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Suppliers get first look at Defence ERP plan

by Justin Hendry •
Free resource

Suppliers will not have to wait until 2016 to begin planning their responses to opportunities under the Department of Defence’s ERP transformation program – Defence Insight, with the agency planning industry engagement prior to seeking first pass approval from the Federal Government. 

According to an approach to market released today, Defence intends to outline its “current thinking, particularly in terms of scope and complexity, [and] the delivery models presently under consideration” to system integrators on 17 December 2015.

Defence’s ERP transformation program – known as Defence Insight – is expected to help the agency realise the One Defence business model, outlined in the First Principles Review which was released 1 April 2015. The review called for consolidation and standardisation across the information management functions of Defence. “Information management is a critical enabler for One Defence… [but] it is apparent that current practices are materially impeding operational effectiveness and efficiency”, the review states.

The agency signed a $6.36 million contract with Deloitte to design Defence’s Enterprise Resource Planning Roadmap Program on 14 April 2015.

Defence CIO Peter Lawrence told the Technology in Government Summit in August 2015 that Defence makes use of roughly 2500 applications, including 300 financial applications. However, he said that a $86 million contract with SAP signed in July 2015 was a step towards helping the department meet its changing need for systems to be available both on deployment and inside the office in order to improve enterprise decision making.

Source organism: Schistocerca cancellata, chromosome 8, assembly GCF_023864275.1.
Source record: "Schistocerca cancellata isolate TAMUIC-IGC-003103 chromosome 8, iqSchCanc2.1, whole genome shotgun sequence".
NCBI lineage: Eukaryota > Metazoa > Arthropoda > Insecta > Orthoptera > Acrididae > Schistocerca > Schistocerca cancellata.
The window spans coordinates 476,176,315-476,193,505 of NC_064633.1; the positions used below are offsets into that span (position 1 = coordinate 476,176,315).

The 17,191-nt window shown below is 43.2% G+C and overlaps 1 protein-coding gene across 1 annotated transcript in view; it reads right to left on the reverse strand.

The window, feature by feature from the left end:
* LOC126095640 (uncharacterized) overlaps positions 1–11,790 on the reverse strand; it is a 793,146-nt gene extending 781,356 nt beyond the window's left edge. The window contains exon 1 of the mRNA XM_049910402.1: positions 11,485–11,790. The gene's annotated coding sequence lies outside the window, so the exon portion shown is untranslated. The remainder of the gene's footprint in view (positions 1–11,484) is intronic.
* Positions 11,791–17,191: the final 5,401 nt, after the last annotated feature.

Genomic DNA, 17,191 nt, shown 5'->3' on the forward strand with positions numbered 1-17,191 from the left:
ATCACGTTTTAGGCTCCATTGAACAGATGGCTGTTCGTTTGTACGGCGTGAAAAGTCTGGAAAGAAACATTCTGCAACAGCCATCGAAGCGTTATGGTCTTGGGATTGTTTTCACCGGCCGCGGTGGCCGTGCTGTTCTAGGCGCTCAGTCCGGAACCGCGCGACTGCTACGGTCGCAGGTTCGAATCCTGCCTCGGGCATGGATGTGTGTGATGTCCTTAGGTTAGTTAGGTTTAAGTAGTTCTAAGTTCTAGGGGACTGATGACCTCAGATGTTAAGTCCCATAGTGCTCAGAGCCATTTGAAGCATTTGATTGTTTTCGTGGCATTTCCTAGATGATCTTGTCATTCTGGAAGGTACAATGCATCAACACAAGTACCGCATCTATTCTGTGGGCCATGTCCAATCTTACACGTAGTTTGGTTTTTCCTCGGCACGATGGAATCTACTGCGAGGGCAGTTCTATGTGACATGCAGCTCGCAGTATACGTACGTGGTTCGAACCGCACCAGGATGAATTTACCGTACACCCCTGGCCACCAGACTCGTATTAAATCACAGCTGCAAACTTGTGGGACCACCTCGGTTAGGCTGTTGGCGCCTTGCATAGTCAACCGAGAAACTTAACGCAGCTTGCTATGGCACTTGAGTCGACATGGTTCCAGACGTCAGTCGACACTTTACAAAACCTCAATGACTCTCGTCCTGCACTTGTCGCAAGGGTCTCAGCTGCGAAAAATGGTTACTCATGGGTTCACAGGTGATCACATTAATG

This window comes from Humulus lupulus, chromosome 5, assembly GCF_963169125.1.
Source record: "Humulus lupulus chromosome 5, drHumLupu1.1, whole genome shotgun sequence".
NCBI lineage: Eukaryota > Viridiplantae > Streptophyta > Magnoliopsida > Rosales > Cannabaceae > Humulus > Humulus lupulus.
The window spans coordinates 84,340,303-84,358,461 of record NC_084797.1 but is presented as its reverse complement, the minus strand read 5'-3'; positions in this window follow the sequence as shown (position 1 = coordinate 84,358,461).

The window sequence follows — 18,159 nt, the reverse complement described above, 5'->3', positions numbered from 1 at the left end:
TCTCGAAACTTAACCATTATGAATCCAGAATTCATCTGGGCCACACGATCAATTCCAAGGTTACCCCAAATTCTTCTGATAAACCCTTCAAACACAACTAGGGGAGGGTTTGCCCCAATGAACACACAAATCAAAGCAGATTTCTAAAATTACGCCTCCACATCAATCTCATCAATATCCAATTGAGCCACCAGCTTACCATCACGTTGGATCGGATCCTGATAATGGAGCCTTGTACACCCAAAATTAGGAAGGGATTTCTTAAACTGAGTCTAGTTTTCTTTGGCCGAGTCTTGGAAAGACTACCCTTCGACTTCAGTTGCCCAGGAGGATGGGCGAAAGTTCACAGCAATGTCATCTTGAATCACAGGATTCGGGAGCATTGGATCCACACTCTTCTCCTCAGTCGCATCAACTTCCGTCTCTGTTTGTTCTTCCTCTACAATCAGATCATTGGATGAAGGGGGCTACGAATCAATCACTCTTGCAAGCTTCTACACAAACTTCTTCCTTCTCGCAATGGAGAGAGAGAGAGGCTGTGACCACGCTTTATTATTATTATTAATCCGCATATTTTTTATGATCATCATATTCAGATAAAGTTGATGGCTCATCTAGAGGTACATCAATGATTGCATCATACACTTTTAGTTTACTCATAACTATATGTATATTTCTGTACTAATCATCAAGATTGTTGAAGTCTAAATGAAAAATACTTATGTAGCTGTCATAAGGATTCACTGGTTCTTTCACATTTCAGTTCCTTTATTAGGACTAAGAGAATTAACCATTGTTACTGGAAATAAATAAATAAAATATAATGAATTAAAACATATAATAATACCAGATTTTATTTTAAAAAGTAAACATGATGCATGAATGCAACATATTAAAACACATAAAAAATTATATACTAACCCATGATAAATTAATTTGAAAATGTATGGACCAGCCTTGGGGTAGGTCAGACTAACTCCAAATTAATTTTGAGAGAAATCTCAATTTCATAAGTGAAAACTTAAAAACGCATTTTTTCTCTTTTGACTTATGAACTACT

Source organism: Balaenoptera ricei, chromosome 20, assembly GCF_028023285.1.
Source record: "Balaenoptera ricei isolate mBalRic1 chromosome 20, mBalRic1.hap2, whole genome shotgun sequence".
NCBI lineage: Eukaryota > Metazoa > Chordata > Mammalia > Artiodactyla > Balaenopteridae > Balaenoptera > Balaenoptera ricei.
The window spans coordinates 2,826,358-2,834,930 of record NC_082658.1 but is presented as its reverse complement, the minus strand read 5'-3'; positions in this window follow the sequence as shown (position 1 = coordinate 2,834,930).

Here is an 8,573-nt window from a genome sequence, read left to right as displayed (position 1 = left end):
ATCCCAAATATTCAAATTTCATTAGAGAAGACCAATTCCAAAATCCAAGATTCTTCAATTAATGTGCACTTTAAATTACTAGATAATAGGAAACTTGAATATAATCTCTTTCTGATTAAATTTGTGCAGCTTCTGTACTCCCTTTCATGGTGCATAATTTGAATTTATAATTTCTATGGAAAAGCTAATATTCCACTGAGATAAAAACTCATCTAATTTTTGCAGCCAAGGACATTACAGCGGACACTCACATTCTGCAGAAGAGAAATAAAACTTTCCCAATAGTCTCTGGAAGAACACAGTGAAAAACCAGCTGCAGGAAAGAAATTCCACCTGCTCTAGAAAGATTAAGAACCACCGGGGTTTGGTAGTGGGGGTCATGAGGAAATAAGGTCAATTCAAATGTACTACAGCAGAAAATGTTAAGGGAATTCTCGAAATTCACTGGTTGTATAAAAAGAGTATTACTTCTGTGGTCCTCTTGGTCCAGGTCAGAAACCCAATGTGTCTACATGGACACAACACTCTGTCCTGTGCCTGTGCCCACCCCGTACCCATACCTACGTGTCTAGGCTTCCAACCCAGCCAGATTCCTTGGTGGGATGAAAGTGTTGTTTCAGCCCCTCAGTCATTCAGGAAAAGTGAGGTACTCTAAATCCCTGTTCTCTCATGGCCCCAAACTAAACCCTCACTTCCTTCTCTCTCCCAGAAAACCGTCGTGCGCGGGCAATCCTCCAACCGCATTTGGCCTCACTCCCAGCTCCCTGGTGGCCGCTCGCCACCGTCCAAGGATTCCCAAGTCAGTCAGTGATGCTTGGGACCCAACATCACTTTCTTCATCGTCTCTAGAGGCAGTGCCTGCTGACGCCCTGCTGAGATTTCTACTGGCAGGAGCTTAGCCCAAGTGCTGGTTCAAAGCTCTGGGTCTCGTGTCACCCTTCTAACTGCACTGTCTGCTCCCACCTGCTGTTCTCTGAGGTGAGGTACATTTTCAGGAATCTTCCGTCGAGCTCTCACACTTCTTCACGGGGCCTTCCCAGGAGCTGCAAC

Defence’s decision to engage industry at the early stages of Defence Insight is also in keeping with the review, which recommended that the agency overcome duplication and institutionalised waste by tailoring its procurement strategy to “a leaner ‘smart buyer’ model that better leverages industry, is more commercial orientated and delivers value for money.”

“This approach has been designed to promote collaboration and the sharing of ideas and market intelligence throughout the industry engagement and procurement process,” according to ATM documents.

The ATM notes that the program will remain unapproved until Defence seeks first pass approval from the Government, expected occur in March 2016. The agency has made it clear that any “participation in Market Briefings and other Defence Insight activities is at your organisation’s own risk, cost and expense.”

“Industry is under no obligation to respond to this invitation and non-attendance at the proposed Market Briefing will not preclude participation in future stages of the procurement process for Defence Insight (if any are conducted).“

The Department of Finance is also working on ERP rationalisation at a whole of government level, as the Government endeavours to save $31.4 million over two years from 2017‑18, as outlined in the 2015-16 Budget.

Defence was the highest-spending Federal Government agency in 2014-15 according to Intermedium’s Analyse IT tool, which indicates the agency had 3,486 contracts with a total contract value of $2.2 billion for the year.

Related Articles:

First Principles Review tackles Defence’s persistent enterprise issues

Budget Reveals $255 million Digital Transformation Agenda

Defence CIO: Information management the key to Australia’s future war capability

Defence seeks system integrator for information management solutions

$86m Defence, SAP contract marks beginning of One Defence transformation

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